At a Texas House hearing Tuesday looking into how some state agencies were able to keep some departing employees on the public payroll by granting them emergency leave, lawmakers expressed frustration that vague state rules may have allowed the practice.
"I want to know exactly ... if there [were] any violations of the law or violations of the process, and I think that's incumbent upon everybody on this committee to figure out if that transpired," said Rep. Lyle Larson, R-San Antonio. "If the law wasn't broken, then I want to know exactly how we can correct it."
Lawmakers on the House Committee on General Investigating and Ethics were looking into whether heads of agencies have too much discretion when it comes to awarding emergency leave.
"There's going to be absolute certain change to this statute, but let's work together to get it right," said Committee Chairman Rep. John Kuempel, R-Seguin, during the hearing.
Texas does not award severance pay to state employees, but recent news reports showed that Texas Attorney General Ken Paxton paid both his first assistant attorney general and communications director for months after they left the agency by categorizing both as being on emergency leave. Other reports revealed a similar practice in the General Land Office where departing employees continued to receive compensation, though not through emergency leave.
Emergency leave is often used as a way of permitting state employees to take a leave of absence for a death in the family, but the law also allows agency heads to grant it for other unspecified situations.
In June, House Speaker Joe Straus, R-San Antonio, asked the Legislature to examine the issue. He had previously called for limiting the practice in order to ensure "that agencies use taxpayer dollars appropriately."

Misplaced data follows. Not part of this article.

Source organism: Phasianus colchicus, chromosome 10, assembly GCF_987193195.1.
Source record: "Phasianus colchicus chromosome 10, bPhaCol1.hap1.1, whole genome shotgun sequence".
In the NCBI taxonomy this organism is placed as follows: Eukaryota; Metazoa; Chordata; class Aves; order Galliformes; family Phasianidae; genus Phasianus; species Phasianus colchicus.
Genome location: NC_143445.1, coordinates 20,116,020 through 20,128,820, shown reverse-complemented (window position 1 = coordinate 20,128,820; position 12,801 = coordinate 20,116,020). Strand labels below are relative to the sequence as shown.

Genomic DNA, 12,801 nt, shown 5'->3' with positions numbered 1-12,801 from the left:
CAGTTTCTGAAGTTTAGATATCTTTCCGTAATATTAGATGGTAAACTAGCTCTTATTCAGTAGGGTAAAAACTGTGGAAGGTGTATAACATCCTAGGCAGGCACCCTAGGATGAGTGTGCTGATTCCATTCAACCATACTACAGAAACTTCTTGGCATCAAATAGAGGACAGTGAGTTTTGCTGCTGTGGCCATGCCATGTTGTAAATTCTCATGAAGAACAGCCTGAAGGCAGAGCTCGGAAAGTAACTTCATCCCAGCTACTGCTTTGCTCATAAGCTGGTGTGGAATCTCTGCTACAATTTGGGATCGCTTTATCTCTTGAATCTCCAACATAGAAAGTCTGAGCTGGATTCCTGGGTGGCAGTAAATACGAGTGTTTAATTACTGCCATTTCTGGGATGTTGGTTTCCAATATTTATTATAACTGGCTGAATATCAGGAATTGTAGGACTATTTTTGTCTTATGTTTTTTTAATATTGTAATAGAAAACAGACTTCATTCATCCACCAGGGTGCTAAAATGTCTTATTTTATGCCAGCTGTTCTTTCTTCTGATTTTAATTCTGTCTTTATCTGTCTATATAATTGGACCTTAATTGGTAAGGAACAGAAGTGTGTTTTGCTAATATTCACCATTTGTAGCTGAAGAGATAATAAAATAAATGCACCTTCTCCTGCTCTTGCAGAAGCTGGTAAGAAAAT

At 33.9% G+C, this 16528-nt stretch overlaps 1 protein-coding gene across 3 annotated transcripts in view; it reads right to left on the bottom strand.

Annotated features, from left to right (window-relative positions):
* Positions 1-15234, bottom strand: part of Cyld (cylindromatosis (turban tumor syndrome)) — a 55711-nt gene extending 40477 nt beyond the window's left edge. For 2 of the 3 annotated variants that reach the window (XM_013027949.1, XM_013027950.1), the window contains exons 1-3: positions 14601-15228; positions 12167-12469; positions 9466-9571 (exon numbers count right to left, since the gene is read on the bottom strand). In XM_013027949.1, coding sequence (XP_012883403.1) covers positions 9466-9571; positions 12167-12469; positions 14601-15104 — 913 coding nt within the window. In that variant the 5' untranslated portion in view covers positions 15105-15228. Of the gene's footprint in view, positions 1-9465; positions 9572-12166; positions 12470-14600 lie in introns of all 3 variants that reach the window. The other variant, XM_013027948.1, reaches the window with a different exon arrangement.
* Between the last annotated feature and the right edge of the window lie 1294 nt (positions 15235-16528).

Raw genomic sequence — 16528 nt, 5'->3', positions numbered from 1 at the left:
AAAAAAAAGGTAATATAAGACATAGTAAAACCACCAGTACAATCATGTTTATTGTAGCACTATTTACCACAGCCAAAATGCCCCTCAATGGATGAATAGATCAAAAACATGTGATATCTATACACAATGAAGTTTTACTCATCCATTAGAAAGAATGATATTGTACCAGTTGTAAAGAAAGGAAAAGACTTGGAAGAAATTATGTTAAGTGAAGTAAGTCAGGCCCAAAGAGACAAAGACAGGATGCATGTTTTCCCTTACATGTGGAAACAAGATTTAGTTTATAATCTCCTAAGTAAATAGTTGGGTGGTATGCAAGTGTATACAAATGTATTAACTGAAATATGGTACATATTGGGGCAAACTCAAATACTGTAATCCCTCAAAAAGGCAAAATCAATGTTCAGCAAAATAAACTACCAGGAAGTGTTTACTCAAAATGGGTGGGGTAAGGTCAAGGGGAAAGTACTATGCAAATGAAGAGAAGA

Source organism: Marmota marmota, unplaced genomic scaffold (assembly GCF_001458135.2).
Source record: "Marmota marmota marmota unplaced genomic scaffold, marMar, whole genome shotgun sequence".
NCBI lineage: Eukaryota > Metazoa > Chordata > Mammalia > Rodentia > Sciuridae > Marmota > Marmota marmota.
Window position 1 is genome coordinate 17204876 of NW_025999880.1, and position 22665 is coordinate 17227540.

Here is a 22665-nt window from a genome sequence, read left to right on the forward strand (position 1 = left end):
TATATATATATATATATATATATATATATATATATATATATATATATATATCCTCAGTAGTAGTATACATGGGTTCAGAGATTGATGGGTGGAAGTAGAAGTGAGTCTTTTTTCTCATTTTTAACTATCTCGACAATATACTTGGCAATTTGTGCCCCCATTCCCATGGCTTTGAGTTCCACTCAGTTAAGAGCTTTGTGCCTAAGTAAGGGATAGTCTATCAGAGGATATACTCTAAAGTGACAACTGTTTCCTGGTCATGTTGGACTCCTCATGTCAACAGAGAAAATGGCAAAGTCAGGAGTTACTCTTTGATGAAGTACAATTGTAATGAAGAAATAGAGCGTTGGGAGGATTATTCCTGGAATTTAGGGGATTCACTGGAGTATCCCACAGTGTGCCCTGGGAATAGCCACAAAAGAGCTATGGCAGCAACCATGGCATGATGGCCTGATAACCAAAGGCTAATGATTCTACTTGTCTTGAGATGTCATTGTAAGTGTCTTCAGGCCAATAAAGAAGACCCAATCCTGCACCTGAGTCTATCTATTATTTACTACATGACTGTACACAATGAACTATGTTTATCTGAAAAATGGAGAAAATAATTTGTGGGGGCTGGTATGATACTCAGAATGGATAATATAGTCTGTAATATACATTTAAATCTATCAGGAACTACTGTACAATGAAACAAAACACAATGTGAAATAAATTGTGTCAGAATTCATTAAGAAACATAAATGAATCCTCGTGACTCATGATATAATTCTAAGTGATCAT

Larson called on the state auditor's office to provide information to the panel from their ongoing review of state agencies' use of emergency leave, specifically for the agencies that have "gained all the notoriety because of this."
State officials at the hearing revealed that the list of state agencies currently implicated in potentially misusing emergency leave and departure agreements includes the Attorney General's Office, the General Land Office, the Agricultural Commission, the Water Development Board, the Teachers Retirement System, the Department of Family and Protective Services and the Parks and Wildlife Department.
In June, Texas Gov. Greg Abbott and Comptroller Glenn Hegar ordered state agencies to stop placing their departing employees on emergency leave as a way of keeping former employees on the state's payroll past their last day of work.
While representatives from the Attorney General's office and the General Land Office said they would follow the directive, Phillip Ashley, associate deputy comptroller of fiscal matters, told the panel he couldn't say definitively that emergency leave had not been granted inappropriately to an employee since the new directive was issued.
"There are three constitutional offices headed by elected officials who are under no obligation, as I understand it, to do what the governor or the comptroller tell them to do," said state Rep. Chris Turner, D-Grand Prairie, following the hearing. "And that's where it comes back to — people have to follow the law. And that should include the spirit of the law."
Turner said while Tuesday's hearing shed light on several inquiries the panel had, numerous unanswered questions remain.
"I think we have to hear directly from the agencies who engaged in this practice," Turner said after the hearing. "We need to hear their side of the story, hear why they think that was permissible under the law and under the constitution, so I hope that's the next step. I hope we'll be hearing from them soon."
State Rep. Joe Moody, D-El Paso, seemed to hint at a future subpoena of agency officials during the hearing, as he asked representatives from the Texas Legislative Council to outline "special powers" the committee has as an investigative unit.
"This committee does have the power to issue subpoenas," Turner said. "I think if the agencies are not forthcoming with the answers to our questions, then we need to have that option readily available to us."
Tuesday's hearing came two months after the Senate Finance Committee expressed an interest in revising the policy, with several members vowing to "tighten it up" during next year's legislative session.